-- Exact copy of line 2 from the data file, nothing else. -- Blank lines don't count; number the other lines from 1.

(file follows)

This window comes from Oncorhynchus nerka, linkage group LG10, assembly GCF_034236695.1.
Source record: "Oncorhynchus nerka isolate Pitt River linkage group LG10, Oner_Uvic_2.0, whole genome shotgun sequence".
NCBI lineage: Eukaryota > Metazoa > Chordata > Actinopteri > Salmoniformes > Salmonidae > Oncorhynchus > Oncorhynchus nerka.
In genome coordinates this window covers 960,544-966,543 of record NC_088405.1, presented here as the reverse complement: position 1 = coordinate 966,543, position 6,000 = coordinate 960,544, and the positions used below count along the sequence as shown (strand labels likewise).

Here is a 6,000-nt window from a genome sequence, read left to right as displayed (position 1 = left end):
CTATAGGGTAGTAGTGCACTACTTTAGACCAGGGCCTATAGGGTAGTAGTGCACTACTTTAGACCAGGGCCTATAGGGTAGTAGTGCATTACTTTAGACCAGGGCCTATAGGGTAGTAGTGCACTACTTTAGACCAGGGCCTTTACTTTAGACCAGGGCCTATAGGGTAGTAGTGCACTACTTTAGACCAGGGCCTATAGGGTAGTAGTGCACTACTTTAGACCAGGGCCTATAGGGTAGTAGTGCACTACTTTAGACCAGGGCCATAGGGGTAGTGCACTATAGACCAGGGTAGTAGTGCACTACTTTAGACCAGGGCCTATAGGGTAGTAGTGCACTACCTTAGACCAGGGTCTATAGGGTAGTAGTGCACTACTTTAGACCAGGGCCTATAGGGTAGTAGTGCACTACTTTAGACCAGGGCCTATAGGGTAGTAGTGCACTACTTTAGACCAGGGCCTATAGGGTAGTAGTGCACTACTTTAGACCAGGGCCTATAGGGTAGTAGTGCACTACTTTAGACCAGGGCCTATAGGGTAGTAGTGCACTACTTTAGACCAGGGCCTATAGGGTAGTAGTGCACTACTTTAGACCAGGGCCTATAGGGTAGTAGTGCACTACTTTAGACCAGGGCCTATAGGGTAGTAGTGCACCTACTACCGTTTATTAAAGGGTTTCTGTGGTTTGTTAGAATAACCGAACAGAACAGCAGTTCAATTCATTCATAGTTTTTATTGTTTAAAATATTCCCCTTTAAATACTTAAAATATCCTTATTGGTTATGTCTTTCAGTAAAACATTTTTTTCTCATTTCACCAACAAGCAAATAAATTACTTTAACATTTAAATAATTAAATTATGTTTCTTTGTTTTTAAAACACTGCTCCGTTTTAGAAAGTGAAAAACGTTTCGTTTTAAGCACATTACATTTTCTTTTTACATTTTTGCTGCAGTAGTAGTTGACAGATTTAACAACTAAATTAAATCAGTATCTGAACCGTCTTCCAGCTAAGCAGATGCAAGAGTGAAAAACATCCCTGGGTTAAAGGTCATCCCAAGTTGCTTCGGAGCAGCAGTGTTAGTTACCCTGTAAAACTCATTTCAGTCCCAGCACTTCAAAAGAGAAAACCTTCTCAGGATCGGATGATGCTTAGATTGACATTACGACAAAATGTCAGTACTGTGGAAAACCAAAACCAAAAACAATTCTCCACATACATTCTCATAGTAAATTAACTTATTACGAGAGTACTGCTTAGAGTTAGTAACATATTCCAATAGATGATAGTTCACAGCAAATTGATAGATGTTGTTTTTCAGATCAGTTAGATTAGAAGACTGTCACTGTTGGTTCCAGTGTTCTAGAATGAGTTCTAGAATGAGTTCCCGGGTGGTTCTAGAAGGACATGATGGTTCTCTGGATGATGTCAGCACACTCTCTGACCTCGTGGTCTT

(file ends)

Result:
Source record: "Oncorhynchus nerka isolate Pitt River linkage group LG10, Oner_Uvic_2.0, whole genome shotgun sequence".